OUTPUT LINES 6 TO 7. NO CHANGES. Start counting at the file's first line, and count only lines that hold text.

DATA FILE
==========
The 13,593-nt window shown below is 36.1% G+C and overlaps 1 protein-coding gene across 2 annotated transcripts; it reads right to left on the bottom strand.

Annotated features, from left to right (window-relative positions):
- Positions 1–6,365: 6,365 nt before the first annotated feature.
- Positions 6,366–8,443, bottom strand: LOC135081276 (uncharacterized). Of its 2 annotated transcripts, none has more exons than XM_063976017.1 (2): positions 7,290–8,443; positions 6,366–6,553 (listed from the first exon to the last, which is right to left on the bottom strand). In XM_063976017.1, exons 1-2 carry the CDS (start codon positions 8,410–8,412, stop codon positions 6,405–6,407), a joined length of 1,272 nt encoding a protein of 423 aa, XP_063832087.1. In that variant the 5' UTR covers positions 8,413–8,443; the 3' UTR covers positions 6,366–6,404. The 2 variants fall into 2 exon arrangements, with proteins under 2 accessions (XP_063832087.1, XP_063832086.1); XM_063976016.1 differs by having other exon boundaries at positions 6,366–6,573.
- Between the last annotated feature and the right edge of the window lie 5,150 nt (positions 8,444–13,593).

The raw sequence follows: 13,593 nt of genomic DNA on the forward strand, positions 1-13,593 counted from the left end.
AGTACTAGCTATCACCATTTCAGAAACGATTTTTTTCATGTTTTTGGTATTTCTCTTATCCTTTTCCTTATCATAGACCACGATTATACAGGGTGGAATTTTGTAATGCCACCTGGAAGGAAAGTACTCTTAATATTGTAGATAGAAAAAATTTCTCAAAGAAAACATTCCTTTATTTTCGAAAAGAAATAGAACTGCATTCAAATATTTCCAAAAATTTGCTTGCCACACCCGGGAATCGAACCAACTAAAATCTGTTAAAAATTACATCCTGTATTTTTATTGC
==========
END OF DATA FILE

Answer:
The raw sequence follows: 13,593 nt of genomic DNA on the forward strand, positions 1-13,593 counted from the left end.
AGTACTAGCTATCACCATTTCAGAAACGATTTTTTTCATGTTTTTGGTATTTCTCTTATCCTTTTCCTTATCATAGACCACGATTATACAGGGTGGAATTTTGTAATGCCACCTGGAAGGAAAGTACTCTTAATATTGTAGATAGAAAAAATTTCTCAAAGAAAACATTCCTTTATTTTCGAAAAGAAATAGAACTGCATTCAAATATTTCCAAAAATTTGCTTGCCACACCCGGGAATCGAACCAACTAAAATCTGTTAAAAATTACATCCTGTATTTTTATTGC